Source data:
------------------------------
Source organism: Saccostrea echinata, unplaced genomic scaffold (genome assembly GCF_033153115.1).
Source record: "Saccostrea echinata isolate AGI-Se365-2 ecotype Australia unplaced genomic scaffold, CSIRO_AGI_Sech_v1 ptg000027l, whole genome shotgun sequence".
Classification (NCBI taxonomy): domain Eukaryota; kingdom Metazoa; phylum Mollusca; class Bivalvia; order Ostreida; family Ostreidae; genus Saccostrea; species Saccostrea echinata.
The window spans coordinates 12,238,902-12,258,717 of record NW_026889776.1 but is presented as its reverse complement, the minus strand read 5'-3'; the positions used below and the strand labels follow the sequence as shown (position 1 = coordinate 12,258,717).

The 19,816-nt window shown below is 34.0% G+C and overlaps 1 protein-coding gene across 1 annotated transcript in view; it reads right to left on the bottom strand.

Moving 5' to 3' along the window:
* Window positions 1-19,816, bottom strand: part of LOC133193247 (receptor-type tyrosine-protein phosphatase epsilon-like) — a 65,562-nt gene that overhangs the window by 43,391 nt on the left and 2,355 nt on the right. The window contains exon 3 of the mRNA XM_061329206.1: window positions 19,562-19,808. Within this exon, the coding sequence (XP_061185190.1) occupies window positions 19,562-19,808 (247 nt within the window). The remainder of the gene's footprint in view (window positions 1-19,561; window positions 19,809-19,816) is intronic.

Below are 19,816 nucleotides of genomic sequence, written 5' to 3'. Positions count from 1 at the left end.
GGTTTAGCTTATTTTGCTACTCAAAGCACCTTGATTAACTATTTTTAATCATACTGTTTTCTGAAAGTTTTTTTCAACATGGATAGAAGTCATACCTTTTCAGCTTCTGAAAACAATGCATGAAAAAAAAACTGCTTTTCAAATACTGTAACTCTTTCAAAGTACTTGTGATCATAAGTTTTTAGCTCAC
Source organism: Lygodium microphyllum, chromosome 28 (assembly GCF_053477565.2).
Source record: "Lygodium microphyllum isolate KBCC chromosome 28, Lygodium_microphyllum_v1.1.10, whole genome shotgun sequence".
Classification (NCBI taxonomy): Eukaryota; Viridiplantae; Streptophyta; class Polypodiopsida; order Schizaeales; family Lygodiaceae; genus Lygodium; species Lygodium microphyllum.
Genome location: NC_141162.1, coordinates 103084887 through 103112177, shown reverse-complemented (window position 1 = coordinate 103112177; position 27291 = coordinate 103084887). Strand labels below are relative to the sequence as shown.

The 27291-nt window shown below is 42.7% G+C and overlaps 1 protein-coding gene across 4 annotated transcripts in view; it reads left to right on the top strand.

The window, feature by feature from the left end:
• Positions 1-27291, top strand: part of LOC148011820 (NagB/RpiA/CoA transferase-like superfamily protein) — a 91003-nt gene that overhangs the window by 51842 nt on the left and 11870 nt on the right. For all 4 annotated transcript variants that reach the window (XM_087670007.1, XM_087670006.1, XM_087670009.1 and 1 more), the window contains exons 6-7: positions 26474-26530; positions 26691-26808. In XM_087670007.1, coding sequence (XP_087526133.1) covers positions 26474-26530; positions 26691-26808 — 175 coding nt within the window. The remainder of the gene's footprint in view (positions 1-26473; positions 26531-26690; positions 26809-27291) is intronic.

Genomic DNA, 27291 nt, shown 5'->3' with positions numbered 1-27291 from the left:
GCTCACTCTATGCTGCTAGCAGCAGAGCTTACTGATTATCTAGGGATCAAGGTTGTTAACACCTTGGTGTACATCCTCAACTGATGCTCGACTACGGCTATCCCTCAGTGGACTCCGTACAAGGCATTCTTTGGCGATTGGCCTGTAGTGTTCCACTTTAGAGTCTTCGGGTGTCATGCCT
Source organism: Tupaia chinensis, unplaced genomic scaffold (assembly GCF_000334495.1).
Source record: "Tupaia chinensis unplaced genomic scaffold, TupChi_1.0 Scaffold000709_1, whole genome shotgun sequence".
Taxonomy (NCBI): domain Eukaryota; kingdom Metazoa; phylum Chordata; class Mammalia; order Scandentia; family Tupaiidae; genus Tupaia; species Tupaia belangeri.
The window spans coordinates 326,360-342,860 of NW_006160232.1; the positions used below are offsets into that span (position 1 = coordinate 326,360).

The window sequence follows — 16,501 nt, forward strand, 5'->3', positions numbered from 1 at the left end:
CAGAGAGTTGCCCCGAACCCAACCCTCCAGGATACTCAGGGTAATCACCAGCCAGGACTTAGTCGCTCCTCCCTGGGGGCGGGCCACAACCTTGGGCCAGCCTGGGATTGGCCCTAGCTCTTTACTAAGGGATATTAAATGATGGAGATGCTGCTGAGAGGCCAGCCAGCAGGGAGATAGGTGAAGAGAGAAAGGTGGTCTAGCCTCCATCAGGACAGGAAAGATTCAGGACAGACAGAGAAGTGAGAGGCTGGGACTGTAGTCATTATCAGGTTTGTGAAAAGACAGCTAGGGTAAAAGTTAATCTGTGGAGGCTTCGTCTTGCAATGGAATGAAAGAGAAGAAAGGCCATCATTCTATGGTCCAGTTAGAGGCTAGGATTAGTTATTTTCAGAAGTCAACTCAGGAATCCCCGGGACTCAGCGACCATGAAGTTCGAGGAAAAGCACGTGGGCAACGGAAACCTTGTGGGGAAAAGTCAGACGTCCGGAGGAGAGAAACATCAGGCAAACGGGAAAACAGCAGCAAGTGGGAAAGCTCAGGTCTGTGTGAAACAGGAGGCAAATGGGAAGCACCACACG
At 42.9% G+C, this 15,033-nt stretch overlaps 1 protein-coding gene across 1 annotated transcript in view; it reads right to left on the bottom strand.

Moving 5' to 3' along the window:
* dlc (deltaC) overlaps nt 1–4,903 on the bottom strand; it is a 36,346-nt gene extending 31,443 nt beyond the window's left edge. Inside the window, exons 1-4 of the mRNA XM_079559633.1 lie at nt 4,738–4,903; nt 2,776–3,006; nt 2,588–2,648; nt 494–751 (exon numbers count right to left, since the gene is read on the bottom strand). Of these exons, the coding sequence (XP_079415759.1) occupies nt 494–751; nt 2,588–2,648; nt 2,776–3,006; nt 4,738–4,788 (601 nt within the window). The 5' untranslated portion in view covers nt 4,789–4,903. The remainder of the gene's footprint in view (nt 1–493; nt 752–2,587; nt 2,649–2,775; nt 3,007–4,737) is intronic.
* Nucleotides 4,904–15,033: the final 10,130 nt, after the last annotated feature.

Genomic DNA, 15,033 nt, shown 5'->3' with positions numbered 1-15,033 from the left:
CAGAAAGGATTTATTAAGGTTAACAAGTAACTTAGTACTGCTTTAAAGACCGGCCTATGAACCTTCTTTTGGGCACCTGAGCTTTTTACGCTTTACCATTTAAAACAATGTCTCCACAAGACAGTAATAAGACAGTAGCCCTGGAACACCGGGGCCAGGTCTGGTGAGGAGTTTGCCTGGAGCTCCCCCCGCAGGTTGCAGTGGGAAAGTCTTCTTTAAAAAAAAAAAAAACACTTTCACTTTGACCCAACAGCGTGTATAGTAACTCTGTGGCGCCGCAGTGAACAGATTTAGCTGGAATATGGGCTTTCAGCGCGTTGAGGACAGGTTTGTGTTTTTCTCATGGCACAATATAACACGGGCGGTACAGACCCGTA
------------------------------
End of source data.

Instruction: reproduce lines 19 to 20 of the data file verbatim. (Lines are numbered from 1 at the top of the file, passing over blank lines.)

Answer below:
Source organism: Tupaia chinensis, unplaced genomic scaffold (assembly GCF_000334495.1).
Source record: "Tupaia chinensis unplaced genomic scaffold, TupChi_1.0 Scaffold000709_1, whole genome shotgun sequence".